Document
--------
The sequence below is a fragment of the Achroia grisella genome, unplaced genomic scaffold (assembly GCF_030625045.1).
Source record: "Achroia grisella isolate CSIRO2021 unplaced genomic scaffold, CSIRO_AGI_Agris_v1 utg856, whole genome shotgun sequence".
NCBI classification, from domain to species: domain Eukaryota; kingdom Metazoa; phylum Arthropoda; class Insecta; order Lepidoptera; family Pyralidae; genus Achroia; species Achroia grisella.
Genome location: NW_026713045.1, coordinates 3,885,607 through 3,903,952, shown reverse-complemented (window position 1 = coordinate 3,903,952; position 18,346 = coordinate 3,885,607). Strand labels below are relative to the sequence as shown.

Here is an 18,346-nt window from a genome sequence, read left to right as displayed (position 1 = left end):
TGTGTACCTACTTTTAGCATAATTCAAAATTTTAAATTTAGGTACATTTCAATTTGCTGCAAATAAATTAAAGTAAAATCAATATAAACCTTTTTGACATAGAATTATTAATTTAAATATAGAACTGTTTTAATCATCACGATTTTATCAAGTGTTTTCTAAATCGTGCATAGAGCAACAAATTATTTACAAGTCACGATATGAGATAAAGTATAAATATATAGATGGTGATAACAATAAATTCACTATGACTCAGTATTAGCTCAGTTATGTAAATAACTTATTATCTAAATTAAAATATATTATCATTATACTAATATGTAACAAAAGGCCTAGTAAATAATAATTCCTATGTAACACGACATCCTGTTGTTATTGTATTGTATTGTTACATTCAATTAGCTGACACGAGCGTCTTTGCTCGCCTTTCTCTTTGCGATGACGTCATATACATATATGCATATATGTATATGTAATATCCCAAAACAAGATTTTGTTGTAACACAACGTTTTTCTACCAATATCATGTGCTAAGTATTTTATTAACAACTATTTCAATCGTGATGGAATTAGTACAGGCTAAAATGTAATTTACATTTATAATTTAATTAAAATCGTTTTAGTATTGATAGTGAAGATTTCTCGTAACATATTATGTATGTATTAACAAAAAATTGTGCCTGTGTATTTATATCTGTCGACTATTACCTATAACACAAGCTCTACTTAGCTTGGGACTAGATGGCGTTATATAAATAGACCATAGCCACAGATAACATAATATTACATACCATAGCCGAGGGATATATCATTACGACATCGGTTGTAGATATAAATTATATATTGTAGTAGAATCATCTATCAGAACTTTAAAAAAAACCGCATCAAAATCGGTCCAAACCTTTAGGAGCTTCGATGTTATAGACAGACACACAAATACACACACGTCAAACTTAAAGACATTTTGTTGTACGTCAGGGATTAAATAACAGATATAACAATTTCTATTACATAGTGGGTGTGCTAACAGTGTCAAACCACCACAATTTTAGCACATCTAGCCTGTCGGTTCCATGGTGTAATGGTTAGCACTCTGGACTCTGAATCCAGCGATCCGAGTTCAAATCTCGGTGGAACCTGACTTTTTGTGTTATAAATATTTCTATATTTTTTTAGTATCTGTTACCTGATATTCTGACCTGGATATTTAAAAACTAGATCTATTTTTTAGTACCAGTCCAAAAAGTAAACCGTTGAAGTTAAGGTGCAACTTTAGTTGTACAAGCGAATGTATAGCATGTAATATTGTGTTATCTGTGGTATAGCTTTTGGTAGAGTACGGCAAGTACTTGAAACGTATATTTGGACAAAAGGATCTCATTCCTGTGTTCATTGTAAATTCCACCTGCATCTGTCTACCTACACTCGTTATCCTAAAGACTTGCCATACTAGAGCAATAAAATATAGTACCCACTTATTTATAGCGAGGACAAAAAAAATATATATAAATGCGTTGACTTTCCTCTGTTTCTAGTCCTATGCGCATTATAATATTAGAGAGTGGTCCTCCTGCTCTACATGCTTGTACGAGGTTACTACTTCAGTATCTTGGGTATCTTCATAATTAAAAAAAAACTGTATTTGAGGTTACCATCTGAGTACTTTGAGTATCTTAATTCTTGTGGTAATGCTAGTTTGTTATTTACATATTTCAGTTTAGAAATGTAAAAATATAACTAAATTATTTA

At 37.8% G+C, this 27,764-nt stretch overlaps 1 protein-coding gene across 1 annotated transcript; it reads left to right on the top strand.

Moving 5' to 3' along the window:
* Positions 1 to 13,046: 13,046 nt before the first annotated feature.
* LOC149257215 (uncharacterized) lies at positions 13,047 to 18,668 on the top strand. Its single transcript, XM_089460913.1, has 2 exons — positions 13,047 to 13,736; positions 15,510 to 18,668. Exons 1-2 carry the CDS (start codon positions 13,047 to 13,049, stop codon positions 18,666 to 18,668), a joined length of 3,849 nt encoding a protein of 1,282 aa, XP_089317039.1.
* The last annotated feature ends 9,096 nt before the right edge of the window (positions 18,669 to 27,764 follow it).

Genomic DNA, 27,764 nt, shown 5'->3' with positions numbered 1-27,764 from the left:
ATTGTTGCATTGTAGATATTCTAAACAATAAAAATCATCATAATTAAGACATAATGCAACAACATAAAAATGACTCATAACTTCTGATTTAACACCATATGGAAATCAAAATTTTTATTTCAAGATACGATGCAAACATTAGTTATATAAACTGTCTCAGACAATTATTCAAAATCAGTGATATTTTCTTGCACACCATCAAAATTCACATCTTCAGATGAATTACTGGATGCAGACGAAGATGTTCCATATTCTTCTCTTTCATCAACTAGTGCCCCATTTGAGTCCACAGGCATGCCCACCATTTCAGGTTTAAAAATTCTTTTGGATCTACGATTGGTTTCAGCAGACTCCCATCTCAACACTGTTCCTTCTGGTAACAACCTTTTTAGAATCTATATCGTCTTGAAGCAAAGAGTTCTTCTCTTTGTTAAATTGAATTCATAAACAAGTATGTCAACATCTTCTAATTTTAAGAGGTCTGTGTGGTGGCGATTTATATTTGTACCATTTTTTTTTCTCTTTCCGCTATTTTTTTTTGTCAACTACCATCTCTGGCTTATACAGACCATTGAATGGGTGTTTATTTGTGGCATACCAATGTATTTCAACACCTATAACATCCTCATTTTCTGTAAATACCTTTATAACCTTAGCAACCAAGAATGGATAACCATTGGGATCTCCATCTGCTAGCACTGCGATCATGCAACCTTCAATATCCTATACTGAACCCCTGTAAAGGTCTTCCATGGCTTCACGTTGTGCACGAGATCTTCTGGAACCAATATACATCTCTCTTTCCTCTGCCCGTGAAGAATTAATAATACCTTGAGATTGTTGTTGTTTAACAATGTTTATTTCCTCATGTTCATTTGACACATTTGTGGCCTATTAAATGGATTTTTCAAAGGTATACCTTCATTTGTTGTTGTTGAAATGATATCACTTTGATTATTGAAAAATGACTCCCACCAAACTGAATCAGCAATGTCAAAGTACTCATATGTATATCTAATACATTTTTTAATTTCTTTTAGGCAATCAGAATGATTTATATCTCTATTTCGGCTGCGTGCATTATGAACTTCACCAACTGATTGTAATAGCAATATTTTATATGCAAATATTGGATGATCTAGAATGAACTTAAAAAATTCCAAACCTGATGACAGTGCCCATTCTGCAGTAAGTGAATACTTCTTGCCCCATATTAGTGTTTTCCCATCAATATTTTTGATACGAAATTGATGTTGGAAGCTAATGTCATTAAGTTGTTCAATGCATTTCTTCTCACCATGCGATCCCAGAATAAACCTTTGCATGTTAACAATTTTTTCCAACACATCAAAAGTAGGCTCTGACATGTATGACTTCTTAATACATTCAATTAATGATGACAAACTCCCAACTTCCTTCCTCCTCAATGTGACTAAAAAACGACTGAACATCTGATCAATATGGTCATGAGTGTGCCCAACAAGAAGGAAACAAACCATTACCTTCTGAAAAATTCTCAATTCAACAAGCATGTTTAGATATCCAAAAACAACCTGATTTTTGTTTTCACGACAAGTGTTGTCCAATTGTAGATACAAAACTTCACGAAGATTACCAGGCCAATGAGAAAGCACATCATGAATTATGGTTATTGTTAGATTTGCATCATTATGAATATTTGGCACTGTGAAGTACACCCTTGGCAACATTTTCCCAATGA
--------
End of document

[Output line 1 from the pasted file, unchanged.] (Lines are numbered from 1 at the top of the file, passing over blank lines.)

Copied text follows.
The sequence below is a fragment of the Achroia grisella genome, unplaced genomic scaffold (assembly GCF_030625045.1).